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              Population approaches to improve diet, physical activity, and smoking habits: a scientific statement from the American Heart Association.

              Poor lifestyle behaviors, including suboptimal diet, physical inactivity, and tobacco use, are leading causes of preventable diseases globally. Although even modest population shifts in risk substantially alter health outcomes, the optimal population-level approaches to improve lifestyle are not well established. For this American Heart Association scientific statement, the writing group systematically reviewed and graded the current scientific evidence for effective population approaches to improve dietary habits, increase physical activity, and reduce tobacco use. Strategies were considered in 6 broad domains: (1) Media and educational campaigns; (2) labeling and consumer information; (3) taxation, subsidies, and other economic incentives; (4) school and workplace approaches; (5) local environmental changes; and (6) direct restrictions and mandates. The writing group also reviewed the potential contributions of healthcare systems and surveillance systems to behavior change efforts. Several specific population interventions that achieved a Class I or IIa recommendation with grade A or B evidence were identified, providing a set of specific evidence-based strategies that deserve close attention and prioritization for wider implementation. Effective interventions included specific approaches in all 6 domains evaluated for improving diet, increasing activity, and reducing tobacco use. The writing group also identified several specific interventions in each of these domains for which current evidence was less robust, as well as other inconsistencies and evidence gaps, informing the need for further rigorous and interdisciplinary approaches to evaluate population programs and policies. This systematic review identified and graded the evidence for a range of population-based strategies to promote lifestyle change. The findings provide a framework for policy makers, advocacy groups, researchers, clinicians, communities, and other stakeholders to understand and implement the most effective approaches. New strategic initiatives and partnerships are needed to translate this evidence into action.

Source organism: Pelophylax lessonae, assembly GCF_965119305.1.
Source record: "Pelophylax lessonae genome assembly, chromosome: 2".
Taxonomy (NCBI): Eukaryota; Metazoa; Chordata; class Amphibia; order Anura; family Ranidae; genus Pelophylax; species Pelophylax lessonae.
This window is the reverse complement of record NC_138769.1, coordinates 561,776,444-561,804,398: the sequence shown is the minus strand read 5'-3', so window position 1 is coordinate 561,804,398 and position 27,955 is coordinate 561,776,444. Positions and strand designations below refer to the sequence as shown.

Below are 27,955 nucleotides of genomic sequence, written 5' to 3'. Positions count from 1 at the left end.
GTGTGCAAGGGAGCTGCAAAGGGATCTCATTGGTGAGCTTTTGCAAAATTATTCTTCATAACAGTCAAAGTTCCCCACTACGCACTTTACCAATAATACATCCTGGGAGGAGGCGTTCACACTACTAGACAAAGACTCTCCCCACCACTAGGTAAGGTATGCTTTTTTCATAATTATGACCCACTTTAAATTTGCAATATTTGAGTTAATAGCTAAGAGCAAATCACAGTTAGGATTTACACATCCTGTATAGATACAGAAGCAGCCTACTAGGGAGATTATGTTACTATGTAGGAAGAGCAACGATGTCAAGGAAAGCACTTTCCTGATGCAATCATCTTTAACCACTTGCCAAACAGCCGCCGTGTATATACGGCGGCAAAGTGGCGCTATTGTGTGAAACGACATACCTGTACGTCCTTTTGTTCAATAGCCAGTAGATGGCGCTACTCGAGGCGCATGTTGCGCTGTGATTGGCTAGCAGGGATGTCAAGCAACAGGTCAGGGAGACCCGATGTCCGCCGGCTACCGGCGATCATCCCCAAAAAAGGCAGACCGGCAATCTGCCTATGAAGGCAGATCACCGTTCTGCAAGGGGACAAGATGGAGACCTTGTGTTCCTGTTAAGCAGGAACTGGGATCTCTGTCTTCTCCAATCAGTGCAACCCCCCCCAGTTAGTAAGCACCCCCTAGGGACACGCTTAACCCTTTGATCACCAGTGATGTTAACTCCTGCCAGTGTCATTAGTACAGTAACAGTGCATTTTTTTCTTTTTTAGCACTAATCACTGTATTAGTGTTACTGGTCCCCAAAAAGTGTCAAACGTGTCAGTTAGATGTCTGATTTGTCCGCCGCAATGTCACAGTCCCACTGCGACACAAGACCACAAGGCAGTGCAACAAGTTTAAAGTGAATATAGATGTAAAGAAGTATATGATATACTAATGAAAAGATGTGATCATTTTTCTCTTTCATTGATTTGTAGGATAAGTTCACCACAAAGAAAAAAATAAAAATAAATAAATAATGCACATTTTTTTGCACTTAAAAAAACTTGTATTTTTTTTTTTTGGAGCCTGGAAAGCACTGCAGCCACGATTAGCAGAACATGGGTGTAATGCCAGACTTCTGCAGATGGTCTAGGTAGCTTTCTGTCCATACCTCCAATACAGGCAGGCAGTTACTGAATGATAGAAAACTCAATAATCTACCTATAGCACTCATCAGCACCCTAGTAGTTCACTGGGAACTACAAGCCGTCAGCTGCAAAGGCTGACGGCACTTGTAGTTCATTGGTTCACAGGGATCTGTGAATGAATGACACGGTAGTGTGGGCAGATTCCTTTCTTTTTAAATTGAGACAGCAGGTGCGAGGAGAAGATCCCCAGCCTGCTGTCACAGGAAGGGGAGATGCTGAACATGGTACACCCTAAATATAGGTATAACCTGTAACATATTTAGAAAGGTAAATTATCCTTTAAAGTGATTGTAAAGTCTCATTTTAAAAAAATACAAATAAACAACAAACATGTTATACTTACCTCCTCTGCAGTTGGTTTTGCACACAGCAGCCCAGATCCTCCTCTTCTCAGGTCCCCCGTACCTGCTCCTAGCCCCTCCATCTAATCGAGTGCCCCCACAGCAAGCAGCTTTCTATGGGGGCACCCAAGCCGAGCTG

Author and article information

                Nutr Rev
                Nutr. Rev
                Nutrition Reviews
                Oxford University Press
                October 2015
                25 August 2015
                25 August 2015
                : 73
                : 10
                : 643-660
                N. Darmon is with the Unité Mixte de Recherche “Nutrition, Obesity and Risk of Thrombosis,” Institut National de la Recherche Agronomique 1260, Institut National de la Santé et de la Recherche Médicale 1062, Aix-Marseille Université, Marseille, France. A. Drewnowski is with the Center for Public Health Nutrition, University of Washington, Seattle, Washington, USA.
                Author notes
                N. Darmon, UMR NORT, Faculté de Médecine de la Timone, 27 Boulevard Jean Moulin, 13385 Marseille Cedex 05, France. Tel +33-491294090. E-mail: nicole.darmon@ .
                © The Author(s) 2015. Published by Oxford University Press on behalf of the International Life Sciences Institute.

                This is an Open Access article distributed under the terms of the Creative Commons Attribution-NonCommercial-NoDerivs licence (, which permits non-commercial reproduction and distribution of the work, in any medium, provided the original work is not altered or transformed in any way, and that the work properly cited. For commercial re-use, please contact

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                Pages: 18